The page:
We don’t know how well sterlingisation would work. If the Bank of England and the former UK failed to cooperate it might work very badly indeed. If there were any sort of economic crisis Scotland might have to move towards its own currency very quickly indeed. No advanced economy has ever tried using a currency unofficially. But who knows it might work well for Scotland.

The SNP says it might use the pound unofficially for some years. But clearly moving towards our own currency would depend on economic conditions that cannot be predicted now. So how long before we can apply for EU membership? We’d be lucky to do so even ten years after a referendum and then we’d have to fulfil the criteria of EU membership. How long would that take? Another five years?

But this is the SNP’s problem. After independence it could choose two routes. It could choose to align as closely as possible with the former UK or it could choose to align as closely as possible with the EU. But it would begin life both outside of the UK’s internal market and outside of the EU’s Single Market. This would mean in theory that Scotland would face tariffs on both our trade with the former UK and the EU.

Depending on how negotiations went with the former UK it might be possible for Scotland to negotiate a very close relationship with the former UK. Using sterling would imply this. The former UK might treat Scotland similarly to how it treated the Irish Free State after independence. Irish pounds and sterling had a one to one exchange rate until 1978.

The SNP would doubtless welcome a similar relationship, open borders, mutual benefits, the right to live and work freely. Perhaps the former UK would too. But after a few years the SNP would face a choice. Do we give up our close relationship with the former UK in order to join the EU?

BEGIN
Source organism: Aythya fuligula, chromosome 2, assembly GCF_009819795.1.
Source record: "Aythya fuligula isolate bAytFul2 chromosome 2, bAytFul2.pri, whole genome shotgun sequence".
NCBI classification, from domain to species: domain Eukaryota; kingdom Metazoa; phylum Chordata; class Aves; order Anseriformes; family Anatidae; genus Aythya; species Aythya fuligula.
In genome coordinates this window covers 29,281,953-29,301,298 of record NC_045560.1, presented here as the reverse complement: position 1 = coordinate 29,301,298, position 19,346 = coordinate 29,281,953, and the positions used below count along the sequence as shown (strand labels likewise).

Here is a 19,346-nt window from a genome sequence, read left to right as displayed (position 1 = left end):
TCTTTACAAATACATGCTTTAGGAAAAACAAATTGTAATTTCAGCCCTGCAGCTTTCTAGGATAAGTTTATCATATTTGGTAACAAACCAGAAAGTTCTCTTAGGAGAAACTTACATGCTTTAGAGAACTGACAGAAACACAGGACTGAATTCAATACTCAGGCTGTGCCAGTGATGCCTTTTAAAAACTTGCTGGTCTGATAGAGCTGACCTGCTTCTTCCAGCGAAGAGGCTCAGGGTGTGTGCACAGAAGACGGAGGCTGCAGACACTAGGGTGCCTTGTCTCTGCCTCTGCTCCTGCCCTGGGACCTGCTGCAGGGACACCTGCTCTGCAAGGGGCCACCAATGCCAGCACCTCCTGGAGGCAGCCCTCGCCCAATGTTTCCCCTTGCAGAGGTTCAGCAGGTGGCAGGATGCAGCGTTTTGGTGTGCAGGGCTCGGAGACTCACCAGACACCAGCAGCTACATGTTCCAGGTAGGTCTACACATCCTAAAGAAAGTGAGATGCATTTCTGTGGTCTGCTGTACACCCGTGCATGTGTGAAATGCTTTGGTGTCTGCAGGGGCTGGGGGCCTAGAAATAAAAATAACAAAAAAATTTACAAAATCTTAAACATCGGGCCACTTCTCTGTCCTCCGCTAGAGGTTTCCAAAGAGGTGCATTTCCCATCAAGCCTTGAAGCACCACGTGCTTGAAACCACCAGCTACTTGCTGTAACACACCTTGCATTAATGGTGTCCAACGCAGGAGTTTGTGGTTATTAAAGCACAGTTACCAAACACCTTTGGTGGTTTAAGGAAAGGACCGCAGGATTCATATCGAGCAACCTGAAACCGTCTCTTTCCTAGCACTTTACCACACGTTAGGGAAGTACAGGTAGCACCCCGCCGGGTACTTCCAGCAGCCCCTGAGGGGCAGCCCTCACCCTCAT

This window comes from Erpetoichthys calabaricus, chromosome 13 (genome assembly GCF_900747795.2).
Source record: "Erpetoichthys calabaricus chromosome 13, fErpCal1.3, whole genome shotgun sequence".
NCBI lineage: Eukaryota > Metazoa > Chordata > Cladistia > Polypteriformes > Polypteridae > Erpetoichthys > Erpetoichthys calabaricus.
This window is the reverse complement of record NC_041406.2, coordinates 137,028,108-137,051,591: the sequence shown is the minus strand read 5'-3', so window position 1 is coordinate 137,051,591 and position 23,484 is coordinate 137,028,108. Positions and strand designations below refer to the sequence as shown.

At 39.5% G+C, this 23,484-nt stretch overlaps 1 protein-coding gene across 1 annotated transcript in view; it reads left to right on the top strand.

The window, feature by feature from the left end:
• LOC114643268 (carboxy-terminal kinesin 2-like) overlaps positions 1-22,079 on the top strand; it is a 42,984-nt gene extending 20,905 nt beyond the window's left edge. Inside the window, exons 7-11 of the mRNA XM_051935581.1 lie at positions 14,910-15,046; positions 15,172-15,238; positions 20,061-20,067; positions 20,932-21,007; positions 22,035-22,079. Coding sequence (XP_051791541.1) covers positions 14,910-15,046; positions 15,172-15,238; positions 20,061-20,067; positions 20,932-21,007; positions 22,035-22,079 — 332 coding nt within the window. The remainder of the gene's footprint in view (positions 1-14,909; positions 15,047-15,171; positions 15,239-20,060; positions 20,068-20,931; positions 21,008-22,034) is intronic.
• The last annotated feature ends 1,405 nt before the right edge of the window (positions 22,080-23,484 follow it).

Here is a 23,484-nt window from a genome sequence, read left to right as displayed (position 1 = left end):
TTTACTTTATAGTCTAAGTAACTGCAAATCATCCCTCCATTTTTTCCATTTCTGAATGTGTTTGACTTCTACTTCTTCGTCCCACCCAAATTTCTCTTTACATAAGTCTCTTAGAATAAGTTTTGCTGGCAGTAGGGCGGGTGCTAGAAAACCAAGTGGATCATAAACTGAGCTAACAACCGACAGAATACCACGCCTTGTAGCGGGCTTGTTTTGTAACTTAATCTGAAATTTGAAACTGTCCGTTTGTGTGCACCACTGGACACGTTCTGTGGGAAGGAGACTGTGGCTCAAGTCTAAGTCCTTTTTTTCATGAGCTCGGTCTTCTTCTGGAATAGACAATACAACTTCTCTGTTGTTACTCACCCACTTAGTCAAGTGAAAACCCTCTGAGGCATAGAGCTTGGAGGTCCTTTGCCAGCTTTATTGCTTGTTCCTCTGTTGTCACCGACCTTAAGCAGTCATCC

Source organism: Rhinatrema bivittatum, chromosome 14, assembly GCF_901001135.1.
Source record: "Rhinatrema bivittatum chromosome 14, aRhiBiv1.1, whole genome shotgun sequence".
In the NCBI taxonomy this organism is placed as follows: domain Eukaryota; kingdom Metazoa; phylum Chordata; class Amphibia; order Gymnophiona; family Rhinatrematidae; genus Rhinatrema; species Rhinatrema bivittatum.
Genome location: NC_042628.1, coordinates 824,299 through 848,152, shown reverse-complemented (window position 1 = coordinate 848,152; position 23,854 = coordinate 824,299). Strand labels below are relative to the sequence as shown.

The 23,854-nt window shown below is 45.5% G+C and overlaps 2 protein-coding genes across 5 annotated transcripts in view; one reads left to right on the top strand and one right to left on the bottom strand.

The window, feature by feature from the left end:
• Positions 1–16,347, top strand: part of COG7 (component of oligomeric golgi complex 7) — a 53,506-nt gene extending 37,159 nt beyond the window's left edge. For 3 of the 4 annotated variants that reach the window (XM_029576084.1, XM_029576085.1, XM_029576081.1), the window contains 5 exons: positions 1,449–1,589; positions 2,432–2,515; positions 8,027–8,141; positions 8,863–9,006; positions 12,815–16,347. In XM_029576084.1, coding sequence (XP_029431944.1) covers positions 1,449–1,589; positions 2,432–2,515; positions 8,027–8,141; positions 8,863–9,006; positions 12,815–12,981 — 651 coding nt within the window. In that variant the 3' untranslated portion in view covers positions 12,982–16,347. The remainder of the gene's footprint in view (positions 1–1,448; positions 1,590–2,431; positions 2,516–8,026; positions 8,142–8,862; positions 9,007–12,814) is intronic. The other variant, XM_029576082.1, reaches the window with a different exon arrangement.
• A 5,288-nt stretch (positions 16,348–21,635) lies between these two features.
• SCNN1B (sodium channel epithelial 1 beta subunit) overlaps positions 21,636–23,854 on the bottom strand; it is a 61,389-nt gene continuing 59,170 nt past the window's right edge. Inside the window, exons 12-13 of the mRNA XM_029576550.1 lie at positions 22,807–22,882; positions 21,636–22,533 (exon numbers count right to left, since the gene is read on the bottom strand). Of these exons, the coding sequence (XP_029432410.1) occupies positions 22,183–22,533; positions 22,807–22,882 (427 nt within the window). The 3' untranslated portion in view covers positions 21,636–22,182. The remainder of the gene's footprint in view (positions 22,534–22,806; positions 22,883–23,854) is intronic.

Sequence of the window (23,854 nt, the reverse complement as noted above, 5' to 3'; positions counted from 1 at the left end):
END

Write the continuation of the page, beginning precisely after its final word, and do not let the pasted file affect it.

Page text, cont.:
The benefit for Scotland of not being in the EU would be that, depending on negotiations it could maintain open borders and free trade with the UK. But as soon as Scotland applied for EU membership that close relationship would begin to end.

This was the dilemma Ireland faced when joining the EC. It joined with the UK in order to avoid a differing EC relationship damaging its close alignment with the UK.

So, Scotland after a few years would face the choice of going down the EU route or staying closely aligned with the former UK. But the EU route would potentially involve the following:

  1. Setting up a Scottish currency.
  2. Applying for EU membership.
  3. Promising to join the Euro.
  4. Fulfilling the Copenhagen Criteria.
  5. Joining the ERM.
  6. Joining Schengen.
  7. Adopting the Euro.
  8. Applying customs and excise at the border with England.
  9. Introducing passport controls.
  10. Giving up economic alignment with the former UK.

So how long would all that take? My guess is never. An independent Scotland would never join the EU, because public opinion would oppose the steps necessary to do so. The best option for an independent Scotland would be to remain closely aligned with the former UK. This is implied with using the pound unofficially. But if that is the best option, a still better one is to remain a part of the UK, where we have fiscal transfers and currency union.

But the logic of this is that Scotland would never join the EU because doing so would be politically, economically and socially damaging if not impossible.

I think the SNP is trying to kid disappointed Remainers into thinking that Scottish independence is the easiest route back into the EU. It isn’t. It’s far more likely that the UK as a whole would vote to rejoin the EU than that Scotland would join if the former UK did not.

The Conservative Party has just been taken over by Remainers. If Labour wins the next election there would be no opposition at all to the UK going as a penitent to the EU saying we are the prodigal son have us back. But I don’t think the UK would get a fatted calf rather it would get Schengen, open borders and the Euro.

It would be amusing indeed if the SNP voted for independence and found the former UK back in the EU while Scotland wasn’t.

This article was first published here.

About Effie Deans

Effie Deans is a pro UK blogger. She spent many years living in Russia and the Soviet Union, but came home to Scotland so as to enjoy living in a multi-party democracy! When not occupied with Scottish politics she writes fiction and thinks about theology, philosophy and Russian literature.